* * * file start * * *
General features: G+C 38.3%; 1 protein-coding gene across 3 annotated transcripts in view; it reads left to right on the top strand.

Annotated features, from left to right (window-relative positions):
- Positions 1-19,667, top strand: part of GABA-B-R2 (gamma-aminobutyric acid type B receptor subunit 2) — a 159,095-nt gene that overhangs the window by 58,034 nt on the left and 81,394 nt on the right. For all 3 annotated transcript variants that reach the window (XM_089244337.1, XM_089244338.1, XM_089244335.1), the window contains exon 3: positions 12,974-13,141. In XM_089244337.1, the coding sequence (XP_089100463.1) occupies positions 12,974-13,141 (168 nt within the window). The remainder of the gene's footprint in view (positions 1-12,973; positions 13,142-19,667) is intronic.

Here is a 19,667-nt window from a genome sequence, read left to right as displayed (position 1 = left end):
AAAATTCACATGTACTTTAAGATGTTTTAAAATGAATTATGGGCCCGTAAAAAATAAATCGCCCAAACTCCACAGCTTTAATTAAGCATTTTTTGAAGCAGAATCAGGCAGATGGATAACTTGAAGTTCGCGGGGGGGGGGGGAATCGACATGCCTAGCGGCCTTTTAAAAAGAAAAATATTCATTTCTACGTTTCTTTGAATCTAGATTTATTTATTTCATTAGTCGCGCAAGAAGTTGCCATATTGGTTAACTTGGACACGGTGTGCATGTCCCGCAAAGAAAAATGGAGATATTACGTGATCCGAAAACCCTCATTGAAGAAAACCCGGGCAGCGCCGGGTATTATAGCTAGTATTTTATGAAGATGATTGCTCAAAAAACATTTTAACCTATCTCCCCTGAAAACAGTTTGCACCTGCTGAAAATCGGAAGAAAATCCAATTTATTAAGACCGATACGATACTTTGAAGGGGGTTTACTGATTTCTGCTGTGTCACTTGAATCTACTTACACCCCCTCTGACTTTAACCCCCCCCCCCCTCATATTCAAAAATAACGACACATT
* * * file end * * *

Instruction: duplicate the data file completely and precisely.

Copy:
General features: G+C 38.3%; 1 protein-coding gene across 3 annotated transcripts in view; it reads left to right on the top strand.

Annotated features, from left to right (window-relative positions):
- Positions 1-19,667, top strand: part of GABA-B-R2 (gamma-aminobutyric acid type B receptor subunit 2) — a 159,095-nt gene that overhangs the window by 58,034 nt on the left and 81,394 nt on the right. For all 3 annotated transcript variants that reach the window (XM_089244337.1, XM_089244338.1, XM_089244335.1), the window contains exon 3: positions 12,974-13,141. In XM_089244337.1, the coding sequence (XP_089100463.1) occupies positions 12,974-13,141 (168 nt within the window). The remainder of the gene's footprint in view (positions 1-12,973; positions 13,142-19,667) is intronic.

Here is a 19,667-nt window from a genome sequence, read left to right as displayed (position 1 = left end):
AAAATTCACATGTACTTTAAGATGTTTTAAAATGAATTATGGGCCCGTAAAAAATAAATCGCCCAAACTCCACAGCTTTAATTAAGCATTTTTTGAAGCAGAATCAGGCAGATGGATAACTTGAAGTTCGCGGGGGGGGGGGGAATCGACATGCCTAGCGGCCTTTTAAAAAGAAAAATATTCATTTCTACGTTTCTTTGAATCTAGATTTATTTATTTCATTAGTCGCGCAAGAAGTTGCCATATTGGTTAACTTGGACACGGTGTGCATGTCCCGCAAAGAAAAATGGAGATATTACGTGATCCGAAAACCCTCATTGAAGAAAACCCGGGCAGCGCCGGGTATTATAGCTAGTATTTTATGAAGATGATTGCTCAAAAAACATTTTAACCTATCTCCCCTGAAAACAGTTTGCACCTGCTGAAAATCGGAAGAAAATCCAATTTATTAAGACCGATACGATACTTTGAAGGGGGTTTACTGATTTCTGCTGTGTCACTTGAATCTACTTACACCCCCTCTGACTTTAACCCCCCCCCCCCTCATATTCAAAAATAACGACACATT